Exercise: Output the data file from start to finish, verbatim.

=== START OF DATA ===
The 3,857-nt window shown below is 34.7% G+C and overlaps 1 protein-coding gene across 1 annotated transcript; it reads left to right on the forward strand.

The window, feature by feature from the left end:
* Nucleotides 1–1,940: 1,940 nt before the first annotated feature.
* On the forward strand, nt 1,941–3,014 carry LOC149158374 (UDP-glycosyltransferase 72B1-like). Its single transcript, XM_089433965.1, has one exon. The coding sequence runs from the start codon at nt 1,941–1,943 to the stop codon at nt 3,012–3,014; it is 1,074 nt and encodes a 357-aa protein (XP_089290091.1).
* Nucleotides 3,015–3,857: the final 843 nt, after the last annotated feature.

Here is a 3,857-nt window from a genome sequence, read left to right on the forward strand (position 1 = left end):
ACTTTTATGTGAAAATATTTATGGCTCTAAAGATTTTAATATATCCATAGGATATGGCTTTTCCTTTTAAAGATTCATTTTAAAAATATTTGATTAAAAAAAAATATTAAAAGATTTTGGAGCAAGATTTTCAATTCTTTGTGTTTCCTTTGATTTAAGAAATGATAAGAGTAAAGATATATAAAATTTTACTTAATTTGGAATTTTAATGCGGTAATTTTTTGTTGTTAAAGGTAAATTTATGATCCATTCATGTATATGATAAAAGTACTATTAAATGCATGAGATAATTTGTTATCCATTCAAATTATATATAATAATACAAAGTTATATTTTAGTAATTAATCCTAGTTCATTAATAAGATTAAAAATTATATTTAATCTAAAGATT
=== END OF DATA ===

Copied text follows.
The 3,857-nt window shown below is 34.7% G+C and overlaps 1 protein-coding gene across 1 annotated transcript; it reads left to right on the forward strand.

The window, feature by feature from the left end:
* Nucleotides 1–1,940: 1,940 nt before the first annotated feature.
* On the forward strand, nt 1,941–3,014 carry LOC149158374 (UDP-glycosyltransferase 72B1-like). Its single transcript, XM_089433965.1, has one exon. The coding sequence runs from the start codon at nt 1,941–1,943 to the stop codon at nt 3,012–3,014; it is 1,074 nt and encodes a 357-aa protein (XP_089290091.1).
* Nucleotides 3,015–3,857: the final 843 nt, after the last annotated feature.

Here is a 3,857-nt window from a genome sequence, read left to right on the forward strand (position 1 = left end):
ACTTTTATGTGAAAATATTTATGGCTCTAAAGATTTTAATATATCCATAGGATATGGCTTTTCCTTTTAAAGATTCATTTTAAAAATATTTGATTAAAAAAAAATATTAAAAGATTTTGGAGCAAGATTTTCAATTCTTTGTGTTTCCTTTGATTTAAGAAATGATAAGAGTAAAGATATATAAAATTTTACTTAATTTGGAATTTTAATGCGGTAATTTTTTGTTGTTAAAGGTAAATTTATGATCCATTCATGTATATGATAAAAGTACTATTAAATGCATGAGATAATTTGTTATCCATTCAAATTATATATAATAATACAAAGTTATATTTTAGTAATTAATCCTAGTTCATTAATAAGATTAAAAATTATATTTAATCTAAAGATT